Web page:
Our Near-term Goals

The proposed hotel development could bring needed redevelopment and fill in some of Chinatown’s missing teeth along E First Street. Restore Oregon will advocate that the development be designed to support the historic character of the district, help tell the story of Chinatown, and include mitigation of the archeological artifacts.

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Statewide Partner of the National Trust for Historic Preservation

Cut and paste this letter and add your personal comments. In addition to your Representative and Senator, send a copy to and to the Senate Finance Committee:



Senator or Representative Name



Dear ________,

Our historic downtown is the cultural and economic core of the community and members of our downtown business association and city government are working hard to bring the district back to life.  But the cost of much-needed building restoration, code compliance, and seismic retrofitting remains financially out of reach in many cases.

[insert personal comments or an example of a needy building here. ie ] is an example.

We urge you to support and advocate for The Revitalize Main Street Act (SB 565) as a modest, cost-effective investment that will help revitalize our downtown and pay dividends for decades to come in the form of new jobs, income and property taxes, cultural heritage and tourism, business incubation, seismic safety, and the reuse of existing infrastructure.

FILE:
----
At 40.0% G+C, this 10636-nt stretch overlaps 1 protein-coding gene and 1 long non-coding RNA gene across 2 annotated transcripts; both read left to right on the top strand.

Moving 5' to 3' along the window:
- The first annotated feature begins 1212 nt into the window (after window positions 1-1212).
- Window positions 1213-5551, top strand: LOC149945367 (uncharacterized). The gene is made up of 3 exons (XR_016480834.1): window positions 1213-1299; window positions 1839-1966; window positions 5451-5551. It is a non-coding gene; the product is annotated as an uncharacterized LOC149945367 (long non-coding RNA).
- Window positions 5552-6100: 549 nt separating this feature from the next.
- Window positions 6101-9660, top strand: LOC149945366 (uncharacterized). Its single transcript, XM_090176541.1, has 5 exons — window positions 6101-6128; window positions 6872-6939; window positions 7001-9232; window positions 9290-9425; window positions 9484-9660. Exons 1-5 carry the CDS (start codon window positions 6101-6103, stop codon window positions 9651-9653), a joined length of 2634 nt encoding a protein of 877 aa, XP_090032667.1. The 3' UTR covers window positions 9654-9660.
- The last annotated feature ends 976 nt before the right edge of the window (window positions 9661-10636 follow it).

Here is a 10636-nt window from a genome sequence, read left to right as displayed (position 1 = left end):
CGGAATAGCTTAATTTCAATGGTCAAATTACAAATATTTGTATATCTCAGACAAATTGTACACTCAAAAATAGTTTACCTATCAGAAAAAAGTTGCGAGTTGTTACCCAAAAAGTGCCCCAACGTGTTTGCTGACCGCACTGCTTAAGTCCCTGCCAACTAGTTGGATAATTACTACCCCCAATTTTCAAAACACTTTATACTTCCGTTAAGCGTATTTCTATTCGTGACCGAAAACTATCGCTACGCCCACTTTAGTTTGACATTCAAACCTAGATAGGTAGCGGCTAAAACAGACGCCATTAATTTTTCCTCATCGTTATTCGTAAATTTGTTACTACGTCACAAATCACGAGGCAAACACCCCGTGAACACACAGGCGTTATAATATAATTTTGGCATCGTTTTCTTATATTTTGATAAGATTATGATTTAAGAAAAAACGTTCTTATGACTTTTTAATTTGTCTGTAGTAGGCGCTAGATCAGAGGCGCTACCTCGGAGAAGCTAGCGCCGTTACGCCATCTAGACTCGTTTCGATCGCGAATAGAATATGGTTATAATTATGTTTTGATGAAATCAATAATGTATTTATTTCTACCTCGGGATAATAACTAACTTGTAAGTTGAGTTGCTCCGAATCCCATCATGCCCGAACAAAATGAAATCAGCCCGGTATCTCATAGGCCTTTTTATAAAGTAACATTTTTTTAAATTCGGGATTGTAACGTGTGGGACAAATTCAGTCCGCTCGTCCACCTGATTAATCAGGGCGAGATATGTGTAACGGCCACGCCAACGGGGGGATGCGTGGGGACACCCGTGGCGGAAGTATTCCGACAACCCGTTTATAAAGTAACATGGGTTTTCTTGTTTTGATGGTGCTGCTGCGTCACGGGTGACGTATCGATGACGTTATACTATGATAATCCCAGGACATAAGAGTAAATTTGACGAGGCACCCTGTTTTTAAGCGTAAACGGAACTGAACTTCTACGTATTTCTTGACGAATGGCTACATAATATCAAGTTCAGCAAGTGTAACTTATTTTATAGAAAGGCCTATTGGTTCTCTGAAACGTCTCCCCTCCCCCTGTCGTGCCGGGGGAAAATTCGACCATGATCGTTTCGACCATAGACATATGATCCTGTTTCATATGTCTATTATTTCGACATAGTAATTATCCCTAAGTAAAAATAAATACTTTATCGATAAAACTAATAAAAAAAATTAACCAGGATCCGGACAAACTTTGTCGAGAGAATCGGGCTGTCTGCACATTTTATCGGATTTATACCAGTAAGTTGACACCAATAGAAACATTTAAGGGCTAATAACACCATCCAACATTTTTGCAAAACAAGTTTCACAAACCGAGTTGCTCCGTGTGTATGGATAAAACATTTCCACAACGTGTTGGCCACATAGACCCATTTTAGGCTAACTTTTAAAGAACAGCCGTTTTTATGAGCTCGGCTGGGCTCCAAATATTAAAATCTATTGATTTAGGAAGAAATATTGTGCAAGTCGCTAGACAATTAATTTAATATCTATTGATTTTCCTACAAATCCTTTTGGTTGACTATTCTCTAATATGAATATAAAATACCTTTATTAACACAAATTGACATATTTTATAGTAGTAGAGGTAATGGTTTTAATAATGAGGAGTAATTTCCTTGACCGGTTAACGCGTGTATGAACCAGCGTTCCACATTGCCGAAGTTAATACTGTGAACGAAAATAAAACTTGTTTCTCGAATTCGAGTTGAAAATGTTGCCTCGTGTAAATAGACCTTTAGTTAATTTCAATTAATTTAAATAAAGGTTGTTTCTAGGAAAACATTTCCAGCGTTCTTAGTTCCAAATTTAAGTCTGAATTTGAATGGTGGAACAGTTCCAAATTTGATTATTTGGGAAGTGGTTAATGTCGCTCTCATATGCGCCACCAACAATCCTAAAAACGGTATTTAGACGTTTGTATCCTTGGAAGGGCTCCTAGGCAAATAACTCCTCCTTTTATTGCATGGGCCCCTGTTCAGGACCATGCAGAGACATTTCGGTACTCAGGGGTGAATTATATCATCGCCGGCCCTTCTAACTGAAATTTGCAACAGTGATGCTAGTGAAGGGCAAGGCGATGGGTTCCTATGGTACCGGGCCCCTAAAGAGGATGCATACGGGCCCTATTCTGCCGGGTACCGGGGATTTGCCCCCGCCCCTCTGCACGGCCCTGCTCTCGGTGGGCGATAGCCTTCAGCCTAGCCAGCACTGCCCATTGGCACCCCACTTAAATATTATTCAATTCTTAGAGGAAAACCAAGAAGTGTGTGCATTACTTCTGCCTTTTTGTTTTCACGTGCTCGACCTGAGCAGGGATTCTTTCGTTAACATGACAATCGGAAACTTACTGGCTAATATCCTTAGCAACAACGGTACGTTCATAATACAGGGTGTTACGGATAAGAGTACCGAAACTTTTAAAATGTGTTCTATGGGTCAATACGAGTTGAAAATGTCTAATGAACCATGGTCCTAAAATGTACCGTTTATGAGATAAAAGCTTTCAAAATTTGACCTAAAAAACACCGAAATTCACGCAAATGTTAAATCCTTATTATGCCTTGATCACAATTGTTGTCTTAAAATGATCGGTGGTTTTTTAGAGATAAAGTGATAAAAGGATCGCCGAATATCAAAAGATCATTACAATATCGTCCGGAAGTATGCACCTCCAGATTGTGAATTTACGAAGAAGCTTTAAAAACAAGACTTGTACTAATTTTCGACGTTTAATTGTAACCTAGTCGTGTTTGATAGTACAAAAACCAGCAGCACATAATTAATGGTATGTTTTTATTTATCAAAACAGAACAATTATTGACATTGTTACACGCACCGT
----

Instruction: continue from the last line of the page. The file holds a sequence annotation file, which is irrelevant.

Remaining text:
The Revitalize Main Street Act creates a state Historic Rehabilitation Fund to provide a 25% rebate for the certified rehabilitation of historic commercial buildings – stores, hotels, theaters, apartments, factories, mills, etc.  It would be funded by the public auction of state income tax credits (similar to the Oregon Film Production Credit) at a capped amount of $12M per year.  The money stays here in Oregon and we end up with long term, tangible assets.

An economic impact study conducted by EcoNorthwest states that Oregon would be economically better off with this incentive.  In 2018 with a state investment of just $10.6M we would see:

  • 4X more buildings restored than without the state incentive.
  • 1,369 jobs per year generating income of $25.5M.
  • $2.3M net increase in property taxes per year to pay for schools and services.
  • $13.3M new federal Historic Tax Credit dollars invested in Oregon per year.
  • $35.8M net annual increase in direct development spending.

Historic rehabilitation incentives have been proven effective in 35 other states as a targeted means to attract private investment and capture more federal tax credit dollars. This is particularly important in smaller towns.

It’s time for the state to invest in Oregon’s Main Streets and pass the Revitalize Main Street Act in 2015.




Title/Business (if appropriate)